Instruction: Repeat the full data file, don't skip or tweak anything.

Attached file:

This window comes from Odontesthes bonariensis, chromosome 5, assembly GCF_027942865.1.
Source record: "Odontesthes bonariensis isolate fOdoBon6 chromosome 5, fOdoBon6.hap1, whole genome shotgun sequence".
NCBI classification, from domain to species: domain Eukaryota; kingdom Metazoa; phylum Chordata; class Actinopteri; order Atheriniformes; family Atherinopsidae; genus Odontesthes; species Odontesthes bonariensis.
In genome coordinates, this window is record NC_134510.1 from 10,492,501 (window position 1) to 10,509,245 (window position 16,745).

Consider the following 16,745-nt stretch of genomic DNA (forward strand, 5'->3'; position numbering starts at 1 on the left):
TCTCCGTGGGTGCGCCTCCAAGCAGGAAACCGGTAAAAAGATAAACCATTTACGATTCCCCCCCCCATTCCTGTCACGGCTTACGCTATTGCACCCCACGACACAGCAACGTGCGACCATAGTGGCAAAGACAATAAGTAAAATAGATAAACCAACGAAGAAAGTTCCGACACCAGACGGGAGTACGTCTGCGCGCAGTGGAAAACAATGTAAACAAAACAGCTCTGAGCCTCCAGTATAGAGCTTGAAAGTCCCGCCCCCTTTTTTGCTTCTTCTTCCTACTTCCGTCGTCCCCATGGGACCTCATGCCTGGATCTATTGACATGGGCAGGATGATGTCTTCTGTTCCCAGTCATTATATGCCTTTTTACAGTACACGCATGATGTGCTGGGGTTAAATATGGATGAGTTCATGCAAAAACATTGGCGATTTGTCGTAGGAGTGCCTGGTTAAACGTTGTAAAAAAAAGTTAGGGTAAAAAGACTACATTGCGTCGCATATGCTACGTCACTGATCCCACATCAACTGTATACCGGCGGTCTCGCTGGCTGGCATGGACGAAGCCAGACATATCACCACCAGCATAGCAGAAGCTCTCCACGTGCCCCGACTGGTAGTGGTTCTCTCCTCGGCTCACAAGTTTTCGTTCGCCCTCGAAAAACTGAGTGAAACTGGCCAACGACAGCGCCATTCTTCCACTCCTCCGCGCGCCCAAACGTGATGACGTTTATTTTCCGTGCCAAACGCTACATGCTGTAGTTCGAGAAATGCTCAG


This window comes from Odontesthes bonariensis, chromosome 5, assembly GCF_027942865.1.
Source record: "Odontesthes bonariensis isolate fOdoBon6 chromosome 5, fOdoBon6.hap1, whole genome shotgun sequence".
NCBI classification, from domain to species: domain Eukaryota; kingdom Metazoa; phylum Chordata; class Actinopteri; order Atheriniformes; family Atherinopsidae; genus Odontesthes; species Odontesthes bonariensis.
In genome coordinates, this window is record NC_134510.1 from 10,492,501 (window position 1) to 10,509,245 (window position 16,745).

Consider the following 16,745-nt stretch of genomic DNA (forward strand, 5'->3'; position numbering starts at 1 on the left):
TCTCCGTGGGTGCGCCTCCAAGCAGGAAACCGGTAAAAAGATAAACCATTTACGATTCCCCCCCCCATTCCTGTCACGGCTTACGCTATTGCACCCCACGACACAGCAACGTGCGACCATAGTGGCAAAGACAATAAGTAAAATAGATAAACCAACGAAGAAAGTTCCGACACCAGACGGGAGTACGTCTGCGCGCAGTGGAAAACAATGTAAACAAAACAGCTCTGAGCCTCCAGTATAGAGCTTGAAAGTCCCGCCCCCTTTTTTGCTTCTTCTTCCTACTTCCGTCGTCCCCATGGGACCTCATGCCTGGATCTATTGACATGGGCAGGATGATGTCTTCTGTTCCCAGTCATTATATGCCTTTTTACAGTACACGCATGATGTGCTGGGGTTAAATATGGATGAGTTCATGCAAAAACATTGGCGATTTGTCGTAGGAGTGCCTGGTTAAACGTTGTAAAAAAAAGTTAGGGTAAAAAGACTACATTGCGTCGCATATGCTACGTCACTGATCCCACATCAACTGTATACCGGCGGTCTCGCTGGCTGGCATGGACGAAGCCAGACATATCACCACCAGCATAGCAGAAGCTCTCCACGTGCCCCGACTGGTAGTGGTTCTCTCCTCGGCTCACAAGTTTTCGTTCGCCCTCGAAAAACTGAGTGAAACTGGCCAACGACAGCGCCATTCTTCCACTCCTCCGCGCGCCCAAACGTGATGACGTTTATTTTCCGTGCCAAACGCTACATGCTGTAGTTCGAGAAATGCTCAG